Big Ten predictions: Week 3

September, 12, 2013
9/12/13
3:23
PM CT
After two relatively easy weeks of picking games, the challenge gets much tougher with a delicious slate of Week 3 games. Last week, our picks mirrored one another. There will be some disagreements this time around.

Let's dive in ...

BOWLING GREEN at INDIANA

Brian Bennett: Bowling Green has looked terrific in its first two games, while Indiana's defense was all but absent last week versus Navy. Different styles, but I think the Falcons seize on the Hoosiers' weaknesses. They kick a field goal late for my not-very-special upset special. ... Bowling Green 37, Indiana 34

Adam Rittenberg: I had Indiana beating Navy and losing this game entering the season, so naturally, I'm picking the Hoosiers to win after falling to Navy. The defense bounces back a little against a more conventional offense, and Nate Sudfeld consistently attacks downfield to Kofi Hughes and Shane Wynn. Sudfeld rallies IU in the fourth quarter and finds Ted Bolser for the game-winning touchdown. ... Indiana 38, Bowling Green 35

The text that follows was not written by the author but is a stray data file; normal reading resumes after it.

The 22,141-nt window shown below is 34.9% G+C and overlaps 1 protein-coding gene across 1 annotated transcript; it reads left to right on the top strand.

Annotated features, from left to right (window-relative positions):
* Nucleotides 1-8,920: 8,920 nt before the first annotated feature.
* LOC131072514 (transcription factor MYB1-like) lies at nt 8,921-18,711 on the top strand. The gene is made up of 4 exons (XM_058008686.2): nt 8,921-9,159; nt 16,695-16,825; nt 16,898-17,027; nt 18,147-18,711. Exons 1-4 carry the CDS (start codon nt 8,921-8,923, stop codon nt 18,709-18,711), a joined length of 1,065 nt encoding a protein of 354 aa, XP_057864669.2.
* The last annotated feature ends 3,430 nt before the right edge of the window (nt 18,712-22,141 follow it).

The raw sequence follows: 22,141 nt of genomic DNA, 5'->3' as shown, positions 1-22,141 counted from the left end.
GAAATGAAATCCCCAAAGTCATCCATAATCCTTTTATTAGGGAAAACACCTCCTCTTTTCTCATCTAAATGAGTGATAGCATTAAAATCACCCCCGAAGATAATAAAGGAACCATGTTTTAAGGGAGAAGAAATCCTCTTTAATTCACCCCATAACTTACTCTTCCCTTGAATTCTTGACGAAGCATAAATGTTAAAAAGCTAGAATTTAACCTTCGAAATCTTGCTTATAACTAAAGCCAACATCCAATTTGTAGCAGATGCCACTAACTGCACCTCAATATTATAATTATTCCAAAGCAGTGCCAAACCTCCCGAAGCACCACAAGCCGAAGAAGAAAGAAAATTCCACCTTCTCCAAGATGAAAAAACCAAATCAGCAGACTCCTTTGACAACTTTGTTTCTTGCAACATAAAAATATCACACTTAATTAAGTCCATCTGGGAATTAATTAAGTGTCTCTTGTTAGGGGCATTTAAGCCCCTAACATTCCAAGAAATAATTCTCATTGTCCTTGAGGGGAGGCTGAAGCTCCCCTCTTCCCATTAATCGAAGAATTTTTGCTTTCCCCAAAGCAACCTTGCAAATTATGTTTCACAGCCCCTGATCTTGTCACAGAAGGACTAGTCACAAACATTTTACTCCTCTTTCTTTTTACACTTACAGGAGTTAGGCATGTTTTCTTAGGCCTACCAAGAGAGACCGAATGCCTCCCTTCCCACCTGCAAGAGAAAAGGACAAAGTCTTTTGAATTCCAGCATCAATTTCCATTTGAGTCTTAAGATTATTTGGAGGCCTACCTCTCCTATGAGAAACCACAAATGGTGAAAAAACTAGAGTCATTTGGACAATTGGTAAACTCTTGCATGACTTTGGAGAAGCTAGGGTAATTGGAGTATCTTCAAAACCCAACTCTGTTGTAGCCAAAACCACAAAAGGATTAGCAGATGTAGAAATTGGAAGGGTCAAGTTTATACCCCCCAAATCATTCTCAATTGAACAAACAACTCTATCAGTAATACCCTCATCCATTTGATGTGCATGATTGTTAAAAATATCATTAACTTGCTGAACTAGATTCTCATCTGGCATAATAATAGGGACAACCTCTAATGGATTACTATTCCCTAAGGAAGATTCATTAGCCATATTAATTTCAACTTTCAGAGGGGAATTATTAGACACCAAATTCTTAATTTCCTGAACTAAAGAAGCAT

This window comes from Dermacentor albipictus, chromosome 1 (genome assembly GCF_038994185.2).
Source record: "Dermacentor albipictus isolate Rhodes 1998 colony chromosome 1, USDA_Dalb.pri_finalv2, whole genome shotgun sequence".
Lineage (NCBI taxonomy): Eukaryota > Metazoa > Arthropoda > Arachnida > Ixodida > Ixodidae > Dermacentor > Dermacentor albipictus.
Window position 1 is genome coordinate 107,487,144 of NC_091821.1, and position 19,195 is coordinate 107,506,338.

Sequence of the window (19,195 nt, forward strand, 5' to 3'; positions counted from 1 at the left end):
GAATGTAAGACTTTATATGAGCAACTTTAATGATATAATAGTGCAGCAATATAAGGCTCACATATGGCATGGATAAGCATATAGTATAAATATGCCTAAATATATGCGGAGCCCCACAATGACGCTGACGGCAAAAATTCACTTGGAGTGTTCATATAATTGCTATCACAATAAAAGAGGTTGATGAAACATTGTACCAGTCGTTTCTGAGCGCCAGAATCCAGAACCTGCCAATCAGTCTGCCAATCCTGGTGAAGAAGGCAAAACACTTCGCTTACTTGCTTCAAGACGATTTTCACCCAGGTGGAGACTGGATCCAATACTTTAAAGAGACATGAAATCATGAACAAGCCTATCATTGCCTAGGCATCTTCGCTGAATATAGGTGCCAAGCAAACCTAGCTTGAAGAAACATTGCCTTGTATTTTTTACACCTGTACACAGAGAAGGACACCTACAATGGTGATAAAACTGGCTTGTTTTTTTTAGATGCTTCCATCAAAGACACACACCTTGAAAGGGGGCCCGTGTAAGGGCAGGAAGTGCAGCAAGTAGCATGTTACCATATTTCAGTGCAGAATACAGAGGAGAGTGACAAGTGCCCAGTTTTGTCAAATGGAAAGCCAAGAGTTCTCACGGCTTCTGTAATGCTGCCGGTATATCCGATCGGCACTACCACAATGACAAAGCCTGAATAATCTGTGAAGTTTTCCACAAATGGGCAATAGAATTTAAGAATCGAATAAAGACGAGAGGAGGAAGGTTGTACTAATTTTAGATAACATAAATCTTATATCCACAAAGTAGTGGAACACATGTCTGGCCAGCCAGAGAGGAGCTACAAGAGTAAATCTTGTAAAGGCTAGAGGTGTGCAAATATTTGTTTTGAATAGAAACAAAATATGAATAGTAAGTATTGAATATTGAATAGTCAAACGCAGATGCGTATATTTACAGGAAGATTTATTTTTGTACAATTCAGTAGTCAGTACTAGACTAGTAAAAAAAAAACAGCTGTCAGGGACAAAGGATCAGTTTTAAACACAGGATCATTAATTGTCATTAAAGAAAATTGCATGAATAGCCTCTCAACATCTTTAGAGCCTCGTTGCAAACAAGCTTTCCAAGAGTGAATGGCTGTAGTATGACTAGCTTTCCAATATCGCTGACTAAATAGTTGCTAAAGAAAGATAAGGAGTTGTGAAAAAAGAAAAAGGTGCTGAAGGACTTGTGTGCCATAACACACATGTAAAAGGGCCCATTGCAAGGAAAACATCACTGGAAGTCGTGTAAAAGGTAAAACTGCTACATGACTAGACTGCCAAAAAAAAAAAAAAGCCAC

WESTERN ILLINOIS at MINNESOTA

Rittenberg: Can you wake me when Minnesota finally starts playing someone? Quarterback Philip Nelson adds two more rushing scores as the Gophers pull away early in the third quarter following a Ra'Shede Hageman forced fumble. Then we can look ahead to San Jose State. ... Minnesota 37, Western Illinois 17

Bennett: There's not much interesting about this game, except that we get to throw around the word "Leathernecks." It's a good week to get Mitch Leidner some experience. ... Minnesota 35, Western Illinois 13


UCLA at NEBRASKA